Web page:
NeoPostAncientism is either a clever and innovative school of artistic expression or a bunch of idiots who wouldn't know PROPER art if it bit them on the rear, depending on who you ask. Whichever the case, NeoPostAncientism is the wave of the future, and more and more artists every day are converting to this new style. The style represents a resurgance of the themes of PostAncientism, in which artists attempt to break free from the stylistic methods of their predecessors and create a new form of art that is completely and utterly unlike anything anyone has seen before. NeoPostAncientists combine usual mediums in new and unusual ways, such as Q. Turlingdrome's controversial "Sculpture in Rich Earth Clay and Whifflepeke", or find new mediums altogether, as in James Joojooflop Jones's "Horse", created with a single horse. Unlike other, more strictly defined art movements, such as Usingonlygreenpaintism, almost anything can be NeoPostAncientism, which explains why there is so much of it around these days.
Famous NeoPostAncientists include:
- Lucy O'Donnell, known for her simple, bright designs and use of tertiary colors. Her most famous work is the "Dodelle", currently housed at the Zaprosingfrink Gallery.
- The Sages, a group of artists who work together to create art that they claim is "entirely devoid of any kind of social commentary or symbolism whatsoever". Their most famous installation, entitled "Nincomppoop", was inspired by the Djiknax Creation Manuscripts and is currently on display at Zaprosingfrink Gallery. Since the creation of this piece, the group has been calling themselves "Sargewoold Pedresq's Mothre", although they have refused to say if the change is permanent.
- Sherman Tdz, best known for his interactive, hands-on type pieces, specifically "Skin of Flame", in which a small white room is filled with burnflies. The viewer is invited to sit in the very center of the room and watch them fly around their head.
- Bobby Shwarmph, although this is debatable. Unreliable sources claim that he was once known to have said that his magazine Aliens Everywhere is "Not so much a magazine, my good sirs, as a massive artistic project in which the very thoughts of the people themselves are my medium." If this is true, it would make Bobby Shwarmph perhaps the greatest NeoPostAncientist of them all. It would also make millions of subscribers feel very silly, but since they already are very silly, that isn't much of a problem.
- D. R. Orerorer, although technically only a PostAncientist, sparked the NeoPostAncientist movement when his paintings were discovered hidden in the back of a cave in the Jorvyll mountains in -87 EC. The unusual shapes and designs inspired a resurgance and expansion of the PostAncientist movement, making D. R. Orerorer both the last PostAncientist and the first NeoPostAncientist. He is also the oldest NeoPostAncientist, since he was born in -212 EC and lived until -153 EC, when he died of advanced retrackets.
Deconstructing a Typical Painting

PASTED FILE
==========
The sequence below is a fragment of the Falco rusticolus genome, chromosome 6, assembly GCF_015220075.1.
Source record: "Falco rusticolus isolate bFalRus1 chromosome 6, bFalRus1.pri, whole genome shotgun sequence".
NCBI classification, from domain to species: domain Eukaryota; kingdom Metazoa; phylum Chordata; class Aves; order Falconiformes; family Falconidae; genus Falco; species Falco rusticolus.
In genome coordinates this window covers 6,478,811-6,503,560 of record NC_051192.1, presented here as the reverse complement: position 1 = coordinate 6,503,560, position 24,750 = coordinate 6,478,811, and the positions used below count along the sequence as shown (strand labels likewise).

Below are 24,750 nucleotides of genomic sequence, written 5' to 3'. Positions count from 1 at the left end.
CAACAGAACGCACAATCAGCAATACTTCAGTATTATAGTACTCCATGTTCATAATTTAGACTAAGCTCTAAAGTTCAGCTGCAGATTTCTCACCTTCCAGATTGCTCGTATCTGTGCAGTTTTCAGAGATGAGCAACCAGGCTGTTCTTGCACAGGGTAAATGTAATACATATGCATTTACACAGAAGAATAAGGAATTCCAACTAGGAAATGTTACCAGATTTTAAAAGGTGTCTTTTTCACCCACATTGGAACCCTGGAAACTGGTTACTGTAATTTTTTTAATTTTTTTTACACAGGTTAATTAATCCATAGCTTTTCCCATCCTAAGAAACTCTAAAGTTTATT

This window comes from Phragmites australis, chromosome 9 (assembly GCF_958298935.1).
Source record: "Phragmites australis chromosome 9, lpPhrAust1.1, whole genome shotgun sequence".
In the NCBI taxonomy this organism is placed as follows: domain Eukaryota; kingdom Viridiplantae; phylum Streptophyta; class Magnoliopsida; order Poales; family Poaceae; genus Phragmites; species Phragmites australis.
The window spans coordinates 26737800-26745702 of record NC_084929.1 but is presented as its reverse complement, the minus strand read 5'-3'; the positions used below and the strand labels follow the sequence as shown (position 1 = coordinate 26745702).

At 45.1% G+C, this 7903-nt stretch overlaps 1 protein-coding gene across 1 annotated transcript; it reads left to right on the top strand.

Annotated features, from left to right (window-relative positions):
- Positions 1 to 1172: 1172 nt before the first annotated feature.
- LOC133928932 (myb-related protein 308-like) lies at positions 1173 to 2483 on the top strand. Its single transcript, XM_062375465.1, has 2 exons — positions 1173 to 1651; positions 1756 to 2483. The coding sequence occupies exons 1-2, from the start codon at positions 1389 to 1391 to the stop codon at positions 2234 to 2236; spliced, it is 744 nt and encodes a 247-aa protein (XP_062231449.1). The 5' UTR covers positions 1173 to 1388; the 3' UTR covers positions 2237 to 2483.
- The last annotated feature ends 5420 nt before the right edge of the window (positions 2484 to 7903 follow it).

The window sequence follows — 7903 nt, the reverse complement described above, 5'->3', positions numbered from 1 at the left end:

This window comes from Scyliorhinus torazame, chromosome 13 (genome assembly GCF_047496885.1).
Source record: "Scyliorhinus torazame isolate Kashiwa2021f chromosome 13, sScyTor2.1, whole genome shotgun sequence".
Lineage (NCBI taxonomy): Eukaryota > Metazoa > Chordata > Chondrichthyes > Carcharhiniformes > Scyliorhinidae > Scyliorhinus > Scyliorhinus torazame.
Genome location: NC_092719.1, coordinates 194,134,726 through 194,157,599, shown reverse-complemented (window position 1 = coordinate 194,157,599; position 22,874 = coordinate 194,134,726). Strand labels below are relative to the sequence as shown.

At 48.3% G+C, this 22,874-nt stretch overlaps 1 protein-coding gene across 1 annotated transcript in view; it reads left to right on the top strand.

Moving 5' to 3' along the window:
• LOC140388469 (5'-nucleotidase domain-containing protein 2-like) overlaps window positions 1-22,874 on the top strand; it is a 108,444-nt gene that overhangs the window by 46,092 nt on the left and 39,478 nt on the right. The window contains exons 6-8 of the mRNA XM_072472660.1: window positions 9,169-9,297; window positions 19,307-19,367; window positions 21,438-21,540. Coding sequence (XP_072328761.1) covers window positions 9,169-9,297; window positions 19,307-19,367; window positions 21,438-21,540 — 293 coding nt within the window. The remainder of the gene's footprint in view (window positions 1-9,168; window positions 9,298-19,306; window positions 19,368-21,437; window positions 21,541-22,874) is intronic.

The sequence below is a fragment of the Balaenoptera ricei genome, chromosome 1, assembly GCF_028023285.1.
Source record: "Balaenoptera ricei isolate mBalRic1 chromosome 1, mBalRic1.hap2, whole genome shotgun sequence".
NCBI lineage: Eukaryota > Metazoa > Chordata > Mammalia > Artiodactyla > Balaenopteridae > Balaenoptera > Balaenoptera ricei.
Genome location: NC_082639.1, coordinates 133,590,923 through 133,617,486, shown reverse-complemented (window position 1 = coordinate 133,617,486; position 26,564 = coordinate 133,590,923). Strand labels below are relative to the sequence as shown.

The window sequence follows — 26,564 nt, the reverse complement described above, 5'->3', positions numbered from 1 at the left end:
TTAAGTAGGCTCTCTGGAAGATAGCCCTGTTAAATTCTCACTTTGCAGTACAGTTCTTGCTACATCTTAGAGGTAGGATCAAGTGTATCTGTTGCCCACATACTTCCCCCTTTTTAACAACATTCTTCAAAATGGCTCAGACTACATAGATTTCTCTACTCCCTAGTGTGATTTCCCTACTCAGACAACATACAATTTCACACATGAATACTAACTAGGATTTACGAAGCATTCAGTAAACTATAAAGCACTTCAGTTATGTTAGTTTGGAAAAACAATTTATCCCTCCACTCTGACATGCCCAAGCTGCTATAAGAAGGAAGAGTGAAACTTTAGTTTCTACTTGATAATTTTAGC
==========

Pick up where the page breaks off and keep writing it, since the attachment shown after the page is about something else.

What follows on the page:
Here we have "Summer", by Q. Turlingdrome, a typical piece of the genre. Each individual element in the painting has its own significance, although taken together the whole thing loses any and all meaning, becoming totally random and abstract. Nevertheless, here I will attempt to explain the purpose - or lack thereof - of each symbol.
- The Background: Most important in the background is the circle, which represents the sun. In Q. Turlingdrome's own words: "Why the sun? Why not the sun, sheesh? I happen to like the sun! It makes things warm." The sun is placed centrally within the painting, because that is the only place where it would fit.
- Blivingdel: The stick-figure depiction of Blivingdel in the lower left corner is a reference to the original PostAncientism, which often used purposefully crude stick figures and earth tones to mock the earlier Ancientism movement. The fact that it is Blivingdel and not someone else, claims Turlingdrome, is of no importance.
- The Runes: The odd series of shapes in the upper section of the painting is supposed to represent a series of runes that Q. Turlingdrome made up one day and rather liked. They occur in many of his other works as well.
- The Splak: In the very upper left corner, Turlingdrome placed what is indeed a small pile of his own splak. The original painting does contain the k***, although it has been omitted from the above picture for the sake of our younger audience.
- The Scratches: The lines are actually gouges that Q. Turlingdrome cut into his canvas and then painted over. "I wanted to make my artwork bleed", he explained, although he never mentioned why the blood should be red.
- The Scribble: The small scribble in the upper right side of the painting is the address to the home of one of Turlingdrome's friends, which he wrote there while the painting was drying so that he wouldn't forget it later. Supposedly, he didn't have anything else to write on at the time.
NeoPostAncientism in Other Genres
NeoPostAncientism is an art form that transcends genres, in that it usually combines many different forms of art into one single artistic piece. However, most NeoPostAncientist pieces are more visual (and perhaps tactile) than anything else. One major exception is the quiver'n'bend band Turboduck, who have been experimenting more and more with unusual, NeoPostAncientist techniques in their music. This is also evident in their live concerts, which have recently been becoming more and more extravagantly visual.
Where can I go to see some NeoPostAncientism art?
Your best bet would be the Zaprosingfrink Gallery, which houses a number of NeoPostAncientist displays including a rather nice mobile from the DasMineGold Center for Azurian Inquiry.
Citations: Tertiary colors, Turboduck, Zaprosingfrink Gallery.
--Dfaran L'Eniarc 18:59, 25 Aug 2005 (EDT)